TV battle heats up

23 December 2010

CUPERTINO, California: Apple, the electronics giant, predicts sales of its TV set-top box will soon pass 1m units, but the battle for the future of television remains at an early stage.

Having launched Apple TV in September, the company forecast purchases would hit seven figures this week, with users now renting and buying over 400,000 shows and 150,000 films each day via iTunes.

Customers can access content hosted by Netflix, YouTube, Flickr and MobileMe, alongside streaming material from the iPad, iPod and iPhone via the AirPlay system.

"I think that it's a great product and I think its $99 price point is very enticing," Steve Jobs, Apple's ceo, said on a recent conference call.

"And I think when we get the AirPlay stuff in place before the end of this year, it's going to give another big reason for people to buy it. So we're really happy with how it's turned out."

Google TV, a rival service, has attracted hardware partners like Toshiba, LG and Sharp - though these firms have been asked to postpone unveiling devices during the forthcoming Las Vegas Consumer Electronics show.

Samsung could still reveal its Google TV appliance at the event, while Vizio is reportedly due to hold private previews at a later date.

Broadcasters NBC, CBS and ABC, and website Hulu - run by Disney and News Corp - have not permitted Google TV to stream full programmes, restricting viewers to paid-for options like Netflix or Amazon.

Sony began selling this product, developed in conjunction with Google and Intel, in October.

Hiroshi Yoshioka, head of Sony's TV operations, suggested sales have proved "in line with expectations".

"Some reviews have been good, some have been bad," he added. "It might take a little longer for users to really start having fun."

TiVo has come under pressure from new entrants like Apple and Google, but as its Premiere Box combines linear content, video-on-demand and online material, the company is in positive mood.

Indeed, Tom Rogers, TiVo's ceo, stated Apple and Google's platforms were currently somewhat limited.

"They claim to have the answer to bringing internet content to the television ... They only address a small component of the future television experience," he said.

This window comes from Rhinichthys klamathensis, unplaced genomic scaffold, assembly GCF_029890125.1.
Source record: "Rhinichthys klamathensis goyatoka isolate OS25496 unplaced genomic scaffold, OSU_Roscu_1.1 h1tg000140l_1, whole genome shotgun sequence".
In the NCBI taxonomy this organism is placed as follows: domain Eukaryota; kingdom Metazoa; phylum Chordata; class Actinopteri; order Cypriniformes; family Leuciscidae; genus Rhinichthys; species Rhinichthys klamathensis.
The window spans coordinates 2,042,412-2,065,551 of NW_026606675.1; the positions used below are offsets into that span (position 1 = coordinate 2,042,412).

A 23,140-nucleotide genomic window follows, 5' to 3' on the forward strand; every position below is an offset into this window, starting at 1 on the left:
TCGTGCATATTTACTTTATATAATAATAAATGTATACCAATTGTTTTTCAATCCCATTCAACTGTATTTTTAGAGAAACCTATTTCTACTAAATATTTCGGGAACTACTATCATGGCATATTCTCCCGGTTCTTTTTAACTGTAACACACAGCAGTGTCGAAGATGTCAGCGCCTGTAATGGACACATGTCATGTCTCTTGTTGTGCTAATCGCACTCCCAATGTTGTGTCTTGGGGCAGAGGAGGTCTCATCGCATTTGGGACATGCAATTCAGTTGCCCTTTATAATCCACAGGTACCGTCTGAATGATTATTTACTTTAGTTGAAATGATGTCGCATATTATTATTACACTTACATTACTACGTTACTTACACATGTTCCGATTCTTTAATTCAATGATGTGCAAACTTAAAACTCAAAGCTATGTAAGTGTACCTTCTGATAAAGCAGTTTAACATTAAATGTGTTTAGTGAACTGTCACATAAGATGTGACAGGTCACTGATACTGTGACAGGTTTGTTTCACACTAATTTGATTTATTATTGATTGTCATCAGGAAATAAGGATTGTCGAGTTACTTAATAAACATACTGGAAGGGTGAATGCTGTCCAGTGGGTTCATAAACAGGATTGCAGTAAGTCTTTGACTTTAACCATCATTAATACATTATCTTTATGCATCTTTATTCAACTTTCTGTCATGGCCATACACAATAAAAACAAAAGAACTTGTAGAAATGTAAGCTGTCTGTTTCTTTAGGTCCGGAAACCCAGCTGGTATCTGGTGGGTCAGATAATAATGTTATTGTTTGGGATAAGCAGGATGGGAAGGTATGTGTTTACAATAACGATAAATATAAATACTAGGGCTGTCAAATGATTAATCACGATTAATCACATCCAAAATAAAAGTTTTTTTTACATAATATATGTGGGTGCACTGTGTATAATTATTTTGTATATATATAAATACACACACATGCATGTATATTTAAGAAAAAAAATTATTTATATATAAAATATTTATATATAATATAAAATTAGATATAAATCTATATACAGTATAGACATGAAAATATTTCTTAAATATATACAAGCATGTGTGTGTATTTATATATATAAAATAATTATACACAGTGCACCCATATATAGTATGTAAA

Elsewhere, Time Warner has displayed reticence about committing to these new providers, and ceo Jeff Bewkes argued many digital innovations are "really not in the interest of the studio".

"We absolutely evaluate everything from Apple TV rentals, when that came forward, to sales and licensing agreements with firms like Netflix or Hulu," he said.

"We've actually found an alliance calculation between what's best for Warner and what, let's say, would be best for HBO and Turner in the long-term industry structure. So we haven't seen anything that can flip in that."

Earlier this year, Comcast introduced Xfinity TV, a VOD service which is free to its television subscribers, and offers 150,000 shows and movies.

"I think for Xfinity TV and 'TV Everywhere', we are at the beginning of that, in my opinion, not anywhere near the end," said ceo Brian Roberts.

Roberts believes tablets will play a key role, particularly as prices fall, and the popularity of such gadgets, and ultimately cloud computing, may render set-top boxes superfluous.

"Where you would like to get to is have a architecture and a capability that any piece of content could be accessed by the consumer on any device at any time," he added.

"Then its up to the content rights holder to determine whether they want to sell it at all, at that moment, in different windows."

Data sourced from Apple, New York Times, Morningstar, Seeking Alpha; additional content by Warc staff